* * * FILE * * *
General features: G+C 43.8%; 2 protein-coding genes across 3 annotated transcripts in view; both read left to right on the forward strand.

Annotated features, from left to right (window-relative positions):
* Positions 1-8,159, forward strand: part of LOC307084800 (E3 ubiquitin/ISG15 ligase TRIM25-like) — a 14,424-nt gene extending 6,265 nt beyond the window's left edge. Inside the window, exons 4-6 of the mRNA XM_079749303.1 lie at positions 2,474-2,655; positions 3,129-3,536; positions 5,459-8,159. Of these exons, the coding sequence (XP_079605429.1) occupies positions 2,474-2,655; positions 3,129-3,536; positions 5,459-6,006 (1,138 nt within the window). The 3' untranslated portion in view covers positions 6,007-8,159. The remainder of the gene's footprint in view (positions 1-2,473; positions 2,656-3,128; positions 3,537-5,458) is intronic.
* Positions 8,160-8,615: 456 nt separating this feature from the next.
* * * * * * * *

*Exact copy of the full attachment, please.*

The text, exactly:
General features: G+C 43.8%; 2 protein-coding genes across 3 annotated transcripts in view; both read left to right on the forward strand.

Annotated features, from left to right (window-relative positions):
* Positions 1-8,159, forward strand: part of LOC307084800 (E3 ubiquitin/ISG15 ligase TRIM25-like) — a 14,424-nt gene extending 6,265 nt beyond the window's left edge. Inside the window, exons 4-6 of the mRNA XM_079749303.1 lie at positions 2,474-2,655; positions 3,129-3,536; positions 5,459-8,159. Of these exons, the coding sequence (XP_079605429.1) occupies positions 2,474-2,655; positions 3,129-3,536; positions 5,459-6,006 (1,138 nt within the window). The 3' untranslated portion in view covers positions 6,007-8,159. The remainder of the gene's footprint in view (positions 1-2,473; positions 2,656-3,128; positions 3,537-5,458) is intronic.
* Positions 8,160-8,615: 456 nt separating this feature from the next.